What is a literary classic and why are these classic works important to the world?
A literary classic is a work of the highest excellence that has something important to say about life and/or the human condition and says it with great artistry. A classic, through its enduring presence, has withstood the test of time and is not bound by time, place, or customs. It speaks to us today as forcefully as it spoke to people one hundred or more years ago, and as forcefully as it will speak to people of future generations. For this reason, a classic is said to have universality.
Arthur Conan Doyle was born in Edinburgh, Scotland, on May 22, 1859. After his father was institutionalized because of epilepsy, Doyle's mother encouraged the young boy to explore literature, which he did. However, as a young man, Doyle seemed destined for a career as a doctor, not an author; he went to Edinburgh University, graduated, and even began to practice medicine, specializing in eye care.
Doyle married Louise Hawkins in 1884 and sometime later, began writing seriously. His first story dealing with Sherlock Holmes, “A Study in Scarlet,” was published in The Strand magazine in 1887. The detective and his exploits quickly became extremely popular with the British public, but after four years of writing just this one type of story, Doyle had had enough of the genre and decided to stop writing Sherlock Holmes mysteries. Fans protested, even going so far as to wear black armbands and canceling subscriptions to The Strand. Doyle bowed to public pressure to resurrect the detective, which he did in 1903 in “The Adventure of the Empty House.” King Edward VII awarded Doyle the title of Sir in 1903, not for authoring the Sherlock Holmes books, but for writing a pamphlet on the Boer War, The War in South Africa: Its Causes and Conduct.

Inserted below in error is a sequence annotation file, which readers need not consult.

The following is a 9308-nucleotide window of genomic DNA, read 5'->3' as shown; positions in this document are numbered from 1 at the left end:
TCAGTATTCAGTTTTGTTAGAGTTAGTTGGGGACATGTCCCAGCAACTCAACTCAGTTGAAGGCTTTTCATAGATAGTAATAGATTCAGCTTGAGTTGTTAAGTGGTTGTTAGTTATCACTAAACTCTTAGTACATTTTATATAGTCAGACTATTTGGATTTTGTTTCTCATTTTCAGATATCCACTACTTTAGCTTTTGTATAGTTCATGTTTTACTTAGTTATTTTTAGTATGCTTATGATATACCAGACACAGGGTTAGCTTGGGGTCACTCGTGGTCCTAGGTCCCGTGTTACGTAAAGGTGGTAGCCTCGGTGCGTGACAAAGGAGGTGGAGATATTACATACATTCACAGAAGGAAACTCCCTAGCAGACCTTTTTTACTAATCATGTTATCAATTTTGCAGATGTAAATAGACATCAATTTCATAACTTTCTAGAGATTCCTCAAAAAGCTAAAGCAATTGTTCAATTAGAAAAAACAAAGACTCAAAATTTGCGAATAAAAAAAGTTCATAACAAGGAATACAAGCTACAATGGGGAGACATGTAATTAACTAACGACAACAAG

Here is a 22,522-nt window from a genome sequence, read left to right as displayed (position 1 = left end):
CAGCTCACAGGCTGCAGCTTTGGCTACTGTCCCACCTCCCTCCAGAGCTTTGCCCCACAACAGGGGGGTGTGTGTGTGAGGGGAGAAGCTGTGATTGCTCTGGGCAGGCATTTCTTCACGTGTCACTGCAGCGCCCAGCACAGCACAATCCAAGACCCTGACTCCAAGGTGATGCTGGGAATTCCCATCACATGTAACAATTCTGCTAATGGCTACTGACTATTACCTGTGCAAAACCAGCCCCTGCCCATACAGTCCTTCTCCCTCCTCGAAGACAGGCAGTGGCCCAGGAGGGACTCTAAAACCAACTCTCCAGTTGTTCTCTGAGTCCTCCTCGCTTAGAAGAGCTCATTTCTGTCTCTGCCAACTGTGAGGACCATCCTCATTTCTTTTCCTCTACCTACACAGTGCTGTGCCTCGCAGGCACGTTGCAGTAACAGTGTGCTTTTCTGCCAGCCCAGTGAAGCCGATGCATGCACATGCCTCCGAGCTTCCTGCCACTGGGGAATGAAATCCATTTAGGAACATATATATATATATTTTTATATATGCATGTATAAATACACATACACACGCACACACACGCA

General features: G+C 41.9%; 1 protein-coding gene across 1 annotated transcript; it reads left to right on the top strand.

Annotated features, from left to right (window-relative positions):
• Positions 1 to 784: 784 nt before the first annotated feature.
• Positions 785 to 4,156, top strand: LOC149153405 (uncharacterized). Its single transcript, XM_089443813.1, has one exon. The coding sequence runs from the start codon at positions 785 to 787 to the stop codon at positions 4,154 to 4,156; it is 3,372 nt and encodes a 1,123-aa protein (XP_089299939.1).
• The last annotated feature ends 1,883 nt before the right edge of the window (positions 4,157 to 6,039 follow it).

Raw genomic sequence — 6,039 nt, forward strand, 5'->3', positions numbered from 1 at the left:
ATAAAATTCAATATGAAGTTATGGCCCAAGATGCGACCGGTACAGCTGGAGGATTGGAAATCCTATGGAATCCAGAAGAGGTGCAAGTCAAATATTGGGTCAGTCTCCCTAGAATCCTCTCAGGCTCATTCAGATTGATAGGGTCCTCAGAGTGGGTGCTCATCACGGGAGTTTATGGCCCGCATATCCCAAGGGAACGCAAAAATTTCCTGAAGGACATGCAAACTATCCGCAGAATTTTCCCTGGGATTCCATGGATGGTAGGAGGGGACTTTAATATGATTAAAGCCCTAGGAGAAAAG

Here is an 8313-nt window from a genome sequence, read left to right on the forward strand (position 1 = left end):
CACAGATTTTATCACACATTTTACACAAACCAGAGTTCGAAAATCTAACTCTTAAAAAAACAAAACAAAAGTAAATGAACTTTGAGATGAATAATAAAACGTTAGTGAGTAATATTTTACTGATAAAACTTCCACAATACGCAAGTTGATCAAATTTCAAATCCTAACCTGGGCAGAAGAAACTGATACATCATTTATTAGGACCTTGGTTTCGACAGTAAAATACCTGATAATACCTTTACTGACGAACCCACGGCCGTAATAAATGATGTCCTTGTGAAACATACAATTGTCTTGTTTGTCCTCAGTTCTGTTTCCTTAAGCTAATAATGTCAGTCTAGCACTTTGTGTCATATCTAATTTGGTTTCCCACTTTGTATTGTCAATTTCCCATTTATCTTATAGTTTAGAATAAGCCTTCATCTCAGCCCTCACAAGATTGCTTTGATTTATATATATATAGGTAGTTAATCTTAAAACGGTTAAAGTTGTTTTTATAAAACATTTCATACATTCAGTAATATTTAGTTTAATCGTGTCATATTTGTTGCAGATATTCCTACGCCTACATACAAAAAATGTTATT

Before his death of heart failure on July 7, 1930, Sir Arthur Conan Doyle had become one of the highest paid authors in the world, and Sherlock Holmes had achieved the status of the world's most well known detective.